Memorial Day, 2015


Can't put it better than Archbishop Chaput:
On this Memorial Day, let’s take time to pause in grateful prayer and remembrance for the men and women of our armed forces who have paid for our freedoms with their lives. Let’ also remember those who have had to bear and still bear great sorrow at the loss of a loved one who served our country. May the Lord give you peace.
Here's a nice piece about military chaplains.

Mansfield On Why You Should Read the Whole Speech

Love this piece by Harvey Mansfield in this morning's WSJ: Give Michelle Obama A Break. If you read a speech through instead of relying on a sound bite clipped out of context, you might be surprised at what you find.

Yes, it's true that the First Lady went through a litany of past and present slights against black citizens. But if you read her speech, she really did not do it in the spirit of "hate whitey," nor did she claim that most whites are racists. She was simply frank with the kids that occasionally they'll have it harder or feel slighted because of their race -- and that is no excuse for anything

She's a progressive liberal, so of course not everything she says resonates with me, but its overall message is positive and wholesome: 

Our history provides us with a better story, a better blueprint for how we can win.  It teaches us that when we pull ourselves out of those lowest emotional depths, and we channel our frustrations into studying and organizing and banding together -- then we can build ourselves and our communities up.  We can take on those deep-rooted problems, and together -- together -- we can overcome anything that stands in our way.And the first thing we have to do is vote.  (Applause.)    Hey, no, not just once in a while.  Not just when my husband or somebody you like is on the ballot.  But in every election at every level, all of the time.  (Applause.)  Because here is the truth -- if you want to have a say in your community, if you truly want the power to control your own destiny, then you’ve got to be involved.  You got to be at the table.  You’ve got to vote, vote, vote, vote.  That’s it; that's the way we move forward. That’s how we make progress for ourselves and for our country.   That’s what’s always happened here at Tuskegee.  Think about those students who made bricks with their bare hands.  They did it so that others could follow them and learn on this campus, too.  Think about that brilliant scientist who made his lab from a trash pile.  He did it because he ultimately wanted to help sharecroppers feed their families.  Those Airmen who rose above brutal discrimination -- they did it so the whole world could see just how high black folks could soar.  That’s the spirit we’ve got to summon to take on the challenges we face today.And you don’t have to be President of the United States to start addressing things like poverty, and education, and lack of opportunity.  Graduates, today -- today, you can mentor a young person and make sure he or she takes the right path.  Today, you can volunteer at an after-school program or food pantry.  Today, you can help your younger cousin fill out her college financial aid form so that she could be sitting in those chairs one day.  (Applause.)  But just like all those folks who came before us, you’ve got to do something to lay the groundwork for future generations.That pilot I mentioned earlier -- Charles DeBow -- he didn’t rest on his laurels after making history.  Instead, after he left the Army, he finished his education.  He became a high school English teacher and a college lecturer.  He kept lifting other folks up through education.  He kept fulfilling his “double duty” long after he hung up his uniform. And, graduates, that’s what we need from all of you.  We need you to channel the magic of Tuskegee toward the challenges of today.  And here’s what I really want you to know -- you have got everything you need to do this.  You’ve got it in you. Because even if you’re nervous or unsure about what path to take in the years ahead, I want you to realize that you’ve got everything you need right now to succeed.  You’ve got it.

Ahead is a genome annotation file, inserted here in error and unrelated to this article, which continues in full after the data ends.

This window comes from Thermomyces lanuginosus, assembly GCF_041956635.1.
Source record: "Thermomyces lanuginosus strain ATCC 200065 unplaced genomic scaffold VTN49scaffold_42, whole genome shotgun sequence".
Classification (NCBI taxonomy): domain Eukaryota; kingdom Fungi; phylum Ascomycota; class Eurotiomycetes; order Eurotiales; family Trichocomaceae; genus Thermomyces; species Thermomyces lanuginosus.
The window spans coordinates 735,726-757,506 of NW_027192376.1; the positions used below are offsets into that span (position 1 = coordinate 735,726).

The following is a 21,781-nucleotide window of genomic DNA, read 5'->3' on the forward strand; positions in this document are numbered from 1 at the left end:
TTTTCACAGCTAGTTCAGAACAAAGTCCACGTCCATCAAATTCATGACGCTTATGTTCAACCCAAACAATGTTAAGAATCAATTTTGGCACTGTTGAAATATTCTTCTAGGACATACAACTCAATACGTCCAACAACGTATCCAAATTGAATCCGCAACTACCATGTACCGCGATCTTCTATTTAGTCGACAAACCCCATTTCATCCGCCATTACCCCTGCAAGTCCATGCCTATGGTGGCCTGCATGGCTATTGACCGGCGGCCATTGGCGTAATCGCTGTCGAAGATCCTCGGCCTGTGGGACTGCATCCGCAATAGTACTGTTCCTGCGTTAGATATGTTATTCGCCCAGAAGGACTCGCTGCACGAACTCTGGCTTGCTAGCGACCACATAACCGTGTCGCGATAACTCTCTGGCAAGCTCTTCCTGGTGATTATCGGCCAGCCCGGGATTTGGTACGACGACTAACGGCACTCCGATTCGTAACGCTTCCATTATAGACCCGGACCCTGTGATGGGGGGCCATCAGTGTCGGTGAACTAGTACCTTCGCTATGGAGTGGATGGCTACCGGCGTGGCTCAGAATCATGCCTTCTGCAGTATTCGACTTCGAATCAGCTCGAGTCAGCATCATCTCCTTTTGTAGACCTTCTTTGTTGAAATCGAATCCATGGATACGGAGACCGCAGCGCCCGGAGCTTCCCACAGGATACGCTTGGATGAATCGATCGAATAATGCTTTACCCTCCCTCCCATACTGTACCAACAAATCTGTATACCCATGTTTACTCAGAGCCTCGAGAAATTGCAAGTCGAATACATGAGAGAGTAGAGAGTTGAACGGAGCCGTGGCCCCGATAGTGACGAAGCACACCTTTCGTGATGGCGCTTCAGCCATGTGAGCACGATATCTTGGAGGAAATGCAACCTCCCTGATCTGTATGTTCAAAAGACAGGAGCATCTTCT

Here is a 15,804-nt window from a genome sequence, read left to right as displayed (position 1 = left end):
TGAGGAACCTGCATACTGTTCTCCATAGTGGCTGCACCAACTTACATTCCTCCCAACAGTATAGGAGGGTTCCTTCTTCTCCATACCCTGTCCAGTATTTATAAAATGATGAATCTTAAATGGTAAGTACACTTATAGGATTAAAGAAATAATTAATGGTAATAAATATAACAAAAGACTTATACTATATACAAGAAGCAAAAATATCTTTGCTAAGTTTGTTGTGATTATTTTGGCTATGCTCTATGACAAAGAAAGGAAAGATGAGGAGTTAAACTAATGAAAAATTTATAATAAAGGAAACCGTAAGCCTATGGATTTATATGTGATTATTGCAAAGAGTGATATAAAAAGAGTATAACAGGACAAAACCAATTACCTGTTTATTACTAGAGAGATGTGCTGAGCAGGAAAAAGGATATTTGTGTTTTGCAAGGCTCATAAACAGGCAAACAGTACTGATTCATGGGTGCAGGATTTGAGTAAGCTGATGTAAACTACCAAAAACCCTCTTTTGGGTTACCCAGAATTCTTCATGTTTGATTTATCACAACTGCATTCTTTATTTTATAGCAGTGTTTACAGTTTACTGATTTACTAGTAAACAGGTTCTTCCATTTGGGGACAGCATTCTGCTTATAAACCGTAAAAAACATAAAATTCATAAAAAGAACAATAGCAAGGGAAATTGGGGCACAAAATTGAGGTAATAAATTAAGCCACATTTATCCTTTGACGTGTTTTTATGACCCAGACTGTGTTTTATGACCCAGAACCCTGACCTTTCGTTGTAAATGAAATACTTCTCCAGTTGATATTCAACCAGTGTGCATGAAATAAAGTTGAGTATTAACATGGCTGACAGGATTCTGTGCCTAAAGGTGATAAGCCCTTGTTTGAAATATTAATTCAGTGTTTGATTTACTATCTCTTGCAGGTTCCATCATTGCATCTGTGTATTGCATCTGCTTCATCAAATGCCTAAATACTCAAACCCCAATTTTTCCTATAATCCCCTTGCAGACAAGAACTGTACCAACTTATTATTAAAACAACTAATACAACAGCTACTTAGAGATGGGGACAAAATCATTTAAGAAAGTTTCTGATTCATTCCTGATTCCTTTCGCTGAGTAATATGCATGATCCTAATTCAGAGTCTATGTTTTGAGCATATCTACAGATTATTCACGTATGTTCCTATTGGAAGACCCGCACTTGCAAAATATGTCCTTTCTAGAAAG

In her own way, she's telling them to be citizens. 

Love Lifted Me

Ascension of Christ from the Laudario of Sant’Agnese, Pacino di Bonaguida.
Shamelessly pinched from here.

Happy Feast Day! For your edification and enjoyment, here is Msgr. Charles Pope's homily for the occasion.